We also have friends among the railroad men, and they tell us that so far the Germans of the garrison haven?t dared touch the pumpkins. They?ve blocked the line and have brought in a team of mine detectors from Cracow. They?re more worried about the pumpkins than about the car you stole.
For a country is considered the more civilized the more the wisdom and efficiency of its laws hinder a weak man from becoming too weak or a powerful one too powerful.
He was a physicist, more precisely an astrophysicist, diligent and eager but without illusions: the Truth lay beyond, inaccessible to our telescopes, accessible to the initiates. This was a long road which he was traveling with effort, wonderment, and profound joy. Physics was prose: elegant gymnastics for the mind, mirror of Creation, the key to man's dominion over the planet; but what is the stature of Creation, of man and the planet? His road was long and he had barely started up it, but I was his disciple: did I want to follow him?
I thought a lot of foolish things, and some things I did not think sadly sensible.
In fact, we are the untouchables to the civilians. They think, more or less explicitly?with all the nuances lying between contempt and commiseration?that as we have been condemned to this life of ours, reduced to our condition, we must be tainted by some mysterious, grave sin. They hear us speak in many different languages, which they do not understand and which sound to them as grotesque as animal noises; they see us reduced to ignoble slavery, without hair, without honor and without names, beaten every day, more abject every day, and they never see in our eyes a light of rebellion, or of peace, or of faith. They know us as thieves and untrustworthy, muddy, ragged and starving, and mistaking the effect for the cause, they judge us worthy of our abasement.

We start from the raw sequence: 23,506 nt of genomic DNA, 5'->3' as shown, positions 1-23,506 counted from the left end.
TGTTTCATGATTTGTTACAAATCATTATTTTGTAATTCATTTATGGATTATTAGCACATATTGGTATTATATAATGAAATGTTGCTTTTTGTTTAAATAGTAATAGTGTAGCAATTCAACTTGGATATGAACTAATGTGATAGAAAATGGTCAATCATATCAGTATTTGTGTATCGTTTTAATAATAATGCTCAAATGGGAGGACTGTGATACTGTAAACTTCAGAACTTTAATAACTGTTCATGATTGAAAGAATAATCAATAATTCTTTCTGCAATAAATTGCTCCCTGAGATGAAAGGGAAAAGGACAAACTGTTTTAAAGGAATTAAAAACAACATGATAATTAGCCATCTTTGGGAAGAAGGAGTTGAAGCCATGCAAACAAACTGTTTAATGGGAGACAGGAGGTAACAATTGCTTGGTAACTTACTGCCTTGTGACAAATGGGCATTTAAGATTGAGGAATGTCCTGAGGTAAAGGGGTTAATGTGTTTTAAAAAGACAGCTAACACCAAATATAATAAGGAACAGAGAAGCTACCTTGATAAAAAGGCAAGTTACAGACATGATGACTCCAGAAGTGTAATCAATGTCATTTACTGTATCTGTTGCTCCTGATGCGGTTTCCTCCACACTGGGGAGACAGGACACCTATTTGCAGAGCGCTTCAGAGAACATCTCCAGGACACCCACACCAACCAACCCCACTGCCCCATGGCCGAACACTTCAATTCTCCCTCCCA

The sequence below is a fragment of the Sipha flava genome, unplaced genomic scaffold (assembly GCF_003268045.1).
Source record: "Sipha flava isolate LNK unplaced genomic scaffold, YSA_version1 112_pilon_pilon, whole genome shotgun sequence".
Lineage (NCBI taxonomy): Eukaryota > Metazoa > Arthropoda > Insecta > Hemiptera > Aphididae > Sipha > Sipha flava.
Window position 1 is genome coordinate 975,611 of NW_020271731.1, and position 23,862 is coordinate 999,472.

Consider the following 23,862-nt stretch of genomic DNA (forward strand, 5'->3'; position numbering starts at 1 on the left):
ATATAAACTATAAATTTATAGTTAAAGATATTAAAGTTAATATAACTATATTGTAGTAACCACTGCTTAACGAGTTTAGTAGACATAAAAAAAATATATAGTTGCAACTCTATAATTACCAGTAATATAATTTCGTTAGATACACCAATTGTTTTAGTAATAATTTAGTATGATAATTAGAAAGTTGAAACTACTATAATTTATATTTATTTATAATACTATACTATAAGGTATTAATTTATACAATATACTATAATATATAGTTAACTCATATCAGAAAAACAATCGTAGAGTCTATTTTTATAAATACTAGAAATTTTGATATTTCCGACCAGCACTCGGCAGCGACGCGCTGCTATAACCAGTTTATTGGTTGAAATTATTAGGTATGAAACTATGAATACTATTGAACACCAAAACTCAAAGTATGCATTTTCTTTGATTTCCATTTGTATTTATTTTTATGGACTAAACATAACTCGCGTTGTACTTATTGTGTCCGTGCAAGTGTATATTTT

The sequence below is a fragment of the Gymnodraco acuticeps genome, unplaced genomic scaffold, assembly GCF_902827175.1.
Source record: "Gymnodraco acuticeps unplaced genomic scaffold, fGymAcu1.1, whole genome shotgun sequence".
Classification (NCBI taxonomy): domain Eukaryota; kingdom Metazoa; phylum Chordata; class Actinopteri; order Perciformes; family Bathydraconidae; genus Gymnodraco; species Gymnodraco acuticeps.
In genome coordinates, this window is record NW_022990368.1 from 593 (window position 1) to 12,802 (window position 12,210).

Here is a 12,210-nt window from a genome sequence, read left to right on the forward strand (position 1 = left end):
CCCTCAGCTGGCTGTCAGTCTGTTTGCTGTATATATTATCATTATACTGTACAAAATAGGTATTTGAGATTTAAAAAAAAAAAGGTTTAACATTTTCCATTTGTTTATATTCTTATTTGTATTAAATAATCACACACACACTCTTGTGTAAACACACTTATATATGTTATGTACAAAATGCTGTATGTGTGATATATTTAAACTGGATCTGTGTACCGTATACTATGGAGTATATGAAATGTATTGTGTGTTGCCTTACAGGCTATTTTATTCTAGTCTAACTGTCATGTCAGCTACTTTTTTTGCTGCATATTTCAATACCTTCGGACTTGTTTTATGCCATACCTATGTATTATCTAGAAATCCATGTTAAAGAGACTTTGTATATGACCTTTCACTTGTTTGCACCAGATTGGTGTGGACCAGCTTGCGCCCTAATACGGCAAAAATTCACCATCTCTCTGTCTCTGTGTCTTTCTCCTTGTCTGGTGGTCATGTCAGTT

It is this refrain that we hear repeated by everyone: you are not at home, this is not a sanatorium, the only exit is by way of the Chimney. (What did it mean? Soon we were all to learn what it meant.)
My number is 174517; we have been baptized, we will carry the tattoo on our left arm until we die.
Perhaps memory is like a bucket; if you want to cram into it more fruit than it will hold, the fruit is crushed.
The butterfly's attractiveness derives not only from colors and symmetry: deeper motives contribute to it. We would not think them so beautiful if they did not fly, or if they flew straight and briskly like bees, or if they stung, or above all if they did not enact the perturbing mystery of metamorphosis: the latter assumes in our eyes the value of a badly decoded message, a symbol, a sign.
The war, it is mainly a big confusion in the field and in people's heads: Often a person does not understand exactly who wins and who loses, about then decide generals and those who write the history books.
Those who deny Auschwitz would be ready to remake it.
We are dissatisfied with our choices and what life has given us, but when we meet we experience both the curious and not unpleasant impression (there we repeatedly described each other) that a veil, a breath, a sudden die, we have diverted on two divergent roads that were not ours